The server will offer you two dishes or three of what they are serving for the dim sum on that day. Nod your head to the server if you want the dim sum but if you aren’t sure about it just try or ask the server for a dim sum.

If the dim sum restaurant is large enough, they will make a fresh desired one for you. Let the server stamp your card after the service.

  • Chase for what you want

If you notice that a dim sum cart is far away and it has your desired meal, get off your seat and go ask for it.

  • Utensils used

It’s normal for us to use chopsticks. However, if you aren’t comfy using them, ask for a fork. The rule of using the chopsticks is that you shouldn’t smear food all over the table and once you are through, leave them lying horizontally on your dish.

  • Order the rice

If you want some bland rice between your dim sum meal, go ahead and order it. The rice will help clean your palate.

  • Tipping the waiter

As in many other places, if you enjoyed the service, tip your server. It’s a good show and motivation for them. However, as far as I know, in China, you don’t need to give tips.

WHERE TO EAT THE DIM SUM

In China, these days you can have your dim sum choices throughout your day. it’s served at breakfast and lunch but in other big restaurants in the evening as well. In other parts of the world, we have it served during weekends for family treats.

Don’t be surprised that they are served from carts in big restaurants.

In Hong Kong visit Din Tai Fung for the best dim sum.

ALLERGENS CONCERNS

Most traditional dim sum uses the traditional ingredients. However, there are chefs who love trying to modernise the dim sum. This will see a mix of ingredients that may cause allergic reactions to some people.

Always use the periodic table of the dim sum to identify the ingredients used. For those who are allergic to gluten, be careful so that you don’t use it on your dim sum meal. if possible, go with a friend who doesn’t have a gluten allergy to taste if the dim sum has gluten.

Whoever doesn’t use pork should be keen as well because most meals prepped in Hong Kong and other parts of China use pork. This goes true for those who don’t use seafood as well. In short, be keen if you have allergies.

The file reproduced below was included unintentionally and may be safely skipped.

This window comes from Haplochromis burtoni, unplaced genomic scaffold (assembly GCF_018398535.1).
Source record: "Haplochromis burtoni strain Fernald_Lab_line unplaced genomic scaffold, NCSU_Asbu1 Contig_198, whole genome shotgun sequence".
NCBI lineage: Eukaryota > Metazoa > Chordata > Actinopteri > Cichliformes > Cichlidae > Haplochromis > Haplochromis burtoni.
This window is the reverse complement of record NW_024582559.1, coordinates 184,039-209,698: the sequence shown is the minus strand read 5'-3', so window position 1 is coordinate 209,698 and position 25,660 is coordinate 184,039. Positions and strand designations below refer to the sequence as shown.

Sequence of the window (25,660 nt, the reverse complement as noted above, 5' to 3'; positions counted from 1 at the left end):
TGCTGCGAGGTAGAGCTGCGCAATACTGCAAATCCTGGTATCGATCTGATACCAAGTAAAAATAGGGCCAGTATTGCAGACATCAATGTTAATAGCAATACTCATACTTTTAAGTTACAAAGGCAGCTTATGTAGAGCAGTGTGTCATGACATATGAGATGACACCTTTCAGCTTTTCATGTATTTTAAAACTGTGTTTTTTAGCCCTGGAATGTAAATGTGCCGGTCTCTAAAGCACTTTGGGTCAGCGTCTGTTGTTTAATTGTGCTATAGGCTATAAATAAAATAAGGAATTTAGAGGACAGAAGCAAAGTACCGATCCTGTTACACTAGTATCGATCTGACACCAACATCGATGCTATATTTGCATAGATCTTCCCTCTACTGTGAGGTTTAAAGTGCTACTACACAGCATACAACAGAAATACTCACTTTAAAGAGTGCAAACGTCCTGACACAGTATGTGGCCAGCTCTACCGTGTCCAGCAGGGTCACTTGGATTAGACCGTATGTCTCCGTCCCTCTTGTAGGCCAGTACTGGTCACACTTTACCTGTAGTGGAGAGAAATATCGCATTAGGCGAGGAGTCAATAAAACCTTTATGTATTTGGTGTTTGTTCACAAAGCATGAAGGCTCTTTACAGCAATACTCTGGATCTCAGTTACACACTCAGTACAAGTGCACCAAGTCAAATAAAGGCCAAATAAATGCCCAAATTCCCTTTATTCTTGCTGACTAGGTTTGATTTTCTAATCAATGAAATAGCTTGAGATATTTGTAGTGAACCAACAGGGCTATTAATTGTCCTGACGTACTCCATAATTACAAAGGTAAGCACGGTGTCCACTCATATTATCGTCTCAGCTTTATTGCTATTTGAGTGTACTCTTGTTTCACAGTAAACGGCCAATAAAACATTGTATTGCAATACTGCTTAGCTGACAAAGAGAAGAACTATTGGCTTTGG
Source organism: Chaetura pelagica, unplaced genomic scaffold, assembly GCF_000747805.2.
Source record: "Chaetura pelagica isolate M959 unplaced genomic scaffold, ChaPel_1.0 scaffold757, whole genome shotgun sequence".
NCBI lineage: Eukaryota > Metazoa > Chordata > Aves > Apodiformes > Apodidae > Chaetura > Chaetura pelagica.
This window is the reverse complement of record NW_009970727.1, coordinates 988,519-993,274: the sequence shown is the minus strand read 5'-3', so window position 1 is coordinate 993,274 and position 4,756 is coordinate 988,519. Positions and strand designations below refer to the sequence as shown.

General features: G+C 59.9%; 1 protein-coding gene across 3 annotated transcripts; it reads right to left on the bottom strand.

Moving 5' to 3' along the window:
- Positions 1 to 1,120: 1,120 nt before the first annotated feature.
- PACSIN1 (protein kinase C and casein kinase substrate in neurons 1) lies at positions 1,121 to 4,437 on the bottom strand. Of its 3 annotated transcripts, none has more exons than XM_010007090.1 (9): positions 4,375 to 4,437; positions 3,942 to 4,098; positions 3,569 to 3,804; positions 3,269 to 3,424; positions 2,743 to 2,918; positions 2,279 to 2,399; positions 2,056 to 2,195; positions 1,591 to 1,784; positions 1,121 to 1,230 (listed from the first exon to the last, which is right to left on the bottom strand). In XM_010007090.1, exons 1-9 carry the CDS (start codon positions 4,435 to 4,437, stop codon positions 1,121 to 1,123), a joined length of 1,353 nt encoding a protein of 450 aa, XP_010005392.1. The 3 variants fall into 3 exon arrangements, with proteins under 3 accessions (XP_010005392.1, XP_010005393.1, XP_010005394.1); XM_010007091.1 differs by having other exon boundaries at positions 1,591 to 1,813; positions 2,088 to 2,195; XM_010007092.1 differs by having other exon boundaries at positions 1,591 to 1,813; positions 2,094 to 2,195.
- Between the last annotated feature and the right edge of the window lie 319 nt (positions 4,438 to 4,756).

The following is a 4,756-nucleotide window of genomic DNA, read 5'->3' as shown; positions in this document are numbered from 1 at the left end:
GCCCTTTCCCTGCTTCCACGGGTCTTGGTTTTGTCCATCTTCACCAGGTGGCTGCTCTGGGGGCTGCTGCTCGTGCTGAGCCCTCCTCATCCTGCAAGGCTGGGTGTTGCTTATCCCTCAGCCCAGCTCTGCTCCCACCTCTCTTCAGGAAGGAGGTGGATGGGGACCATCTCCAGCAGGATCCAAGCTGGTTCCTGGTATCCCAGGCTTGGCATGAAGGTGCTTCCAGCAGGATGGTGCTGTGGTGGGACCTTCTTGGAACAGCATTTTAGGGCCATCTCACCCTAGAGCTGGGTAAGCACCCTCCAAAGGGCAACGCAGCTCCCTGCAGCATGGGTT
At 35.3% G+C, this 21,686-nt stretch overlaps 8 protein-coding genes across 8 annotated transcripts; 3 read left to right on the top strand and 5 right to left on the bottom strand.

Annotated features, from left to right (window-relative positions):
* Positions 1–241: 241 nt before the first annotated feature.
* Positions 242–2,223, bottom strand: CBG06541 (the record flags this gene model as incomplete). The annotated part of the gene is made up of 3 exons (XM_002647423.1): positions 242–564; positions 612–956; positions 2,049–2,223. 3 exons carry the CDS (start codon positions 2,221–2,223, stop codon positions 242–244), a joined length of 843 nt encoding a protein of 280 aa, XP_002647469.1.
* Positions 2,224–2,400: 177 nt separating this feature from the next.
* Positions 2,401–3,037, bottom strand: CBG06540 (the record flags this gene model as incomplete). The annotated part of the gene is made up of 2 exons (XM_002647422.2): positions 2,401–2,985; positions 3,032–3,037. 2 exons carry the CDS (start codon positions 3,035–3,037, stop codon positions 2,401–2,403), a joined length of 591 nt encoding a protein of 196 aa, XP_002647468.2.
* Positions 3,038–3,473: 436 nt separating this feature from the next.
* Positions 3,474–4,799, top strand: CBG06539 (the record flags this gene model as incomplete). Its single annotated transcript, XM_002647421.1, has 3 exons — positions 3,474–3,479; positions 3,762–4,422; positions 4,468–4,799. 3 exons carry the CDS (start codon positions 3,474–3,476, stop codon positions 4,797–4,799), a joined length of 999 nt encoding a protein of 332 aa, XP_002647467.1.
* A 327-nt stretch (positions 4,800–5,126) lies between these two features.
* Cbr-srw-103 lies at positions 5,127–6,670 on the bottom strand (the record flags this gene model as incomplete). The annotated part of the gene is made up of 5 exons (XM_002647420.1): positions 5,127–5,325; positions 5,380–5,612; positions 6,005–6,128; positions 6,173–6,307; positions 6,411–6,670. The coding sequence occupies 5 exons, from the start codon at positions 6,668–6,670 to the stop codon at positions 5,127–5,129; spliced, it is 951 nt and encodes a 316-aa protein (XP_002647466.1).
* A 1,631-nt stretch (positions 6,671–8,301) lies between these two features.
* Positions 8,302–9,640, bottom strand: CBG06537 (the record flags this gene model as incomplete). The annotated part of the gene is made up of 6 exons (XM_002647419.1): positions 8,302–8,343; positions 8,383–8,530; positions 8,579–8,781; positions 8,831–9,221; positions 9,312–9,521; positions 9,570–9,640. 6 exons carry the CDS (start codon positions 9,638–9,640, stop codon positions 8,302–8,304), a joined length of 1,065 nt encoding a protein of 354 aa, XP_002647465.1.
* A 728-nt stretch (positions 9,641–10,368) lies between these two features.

The Dim Sum Menus (TYPES OF DIM SUM)

 

Dumplings

  1. The Siu Mai

 

The Siu Mai or shumai features a thin cup like wrapper that holds desired fillings. The fillings feature the pork or shrimp but sometimes it’s a mix of both. The ones you see on Hong Kong street stands usually contain fish paste.

For a further crunchy texture, restaurants making the Siu Mai use peanuts. They further use cilantro and jicama chunks to flavor it. Go for this dim sum to experience a difference in the food texture. Sometimes, one side of the shrimp is squeezed in to form a flower shape.

Its exterior is normally tacky but the interior is anything from moist, soft or crunchy but never juicy.

 

  1. The shrimp dumpling/ Har Gow

Have you seen the shiny and translucent shrimp dumplings?

They are popular dim sum dishes. The outer transparent coating is made using wheat starches. It normally has the bamboo shoot filling sometimes. Some restaurants use pork in addition to the shrimp for those who don’t fancy shrimp.

A good har gaw has a thin but strong outer skin to prevent breakage. It should also assume a chewy texture. The filling should have more shrimp than any other filling which makes it develop the sweet crusty shrimp flavor.

shrimp dumpling

Ensure that the shrimp used in the dumpling is fresh if you want to enjoy the tantalizing flavor.

The buns

  1. Steamed pork buns

 

This is also known as Char Siu Bao. This is a yeasty bun that has its wrapping either splaying open or closed to a flower-like shape. It contains the filling made from Char Siu or pork barbecue that is seasoned with soy sauce, oyster sauce, shallots and sesame oil.

Although the dumpling has suffered the mystery of people thinking that any meat including human meat is used as a filling in it, the bun still thrives. It is shiny and white in color on the outside while the inside is sweet savory and flavorful.

  1. The chicken buns

 

These features a Cantonese style dough that is twisted at the top. These are larger than the usual dim sum size. It normally has a waxed paper beneath it. They have their origin from North China where they make the wrapper thicker and beadlike. They also have a lot of fillings compared to other dim sums.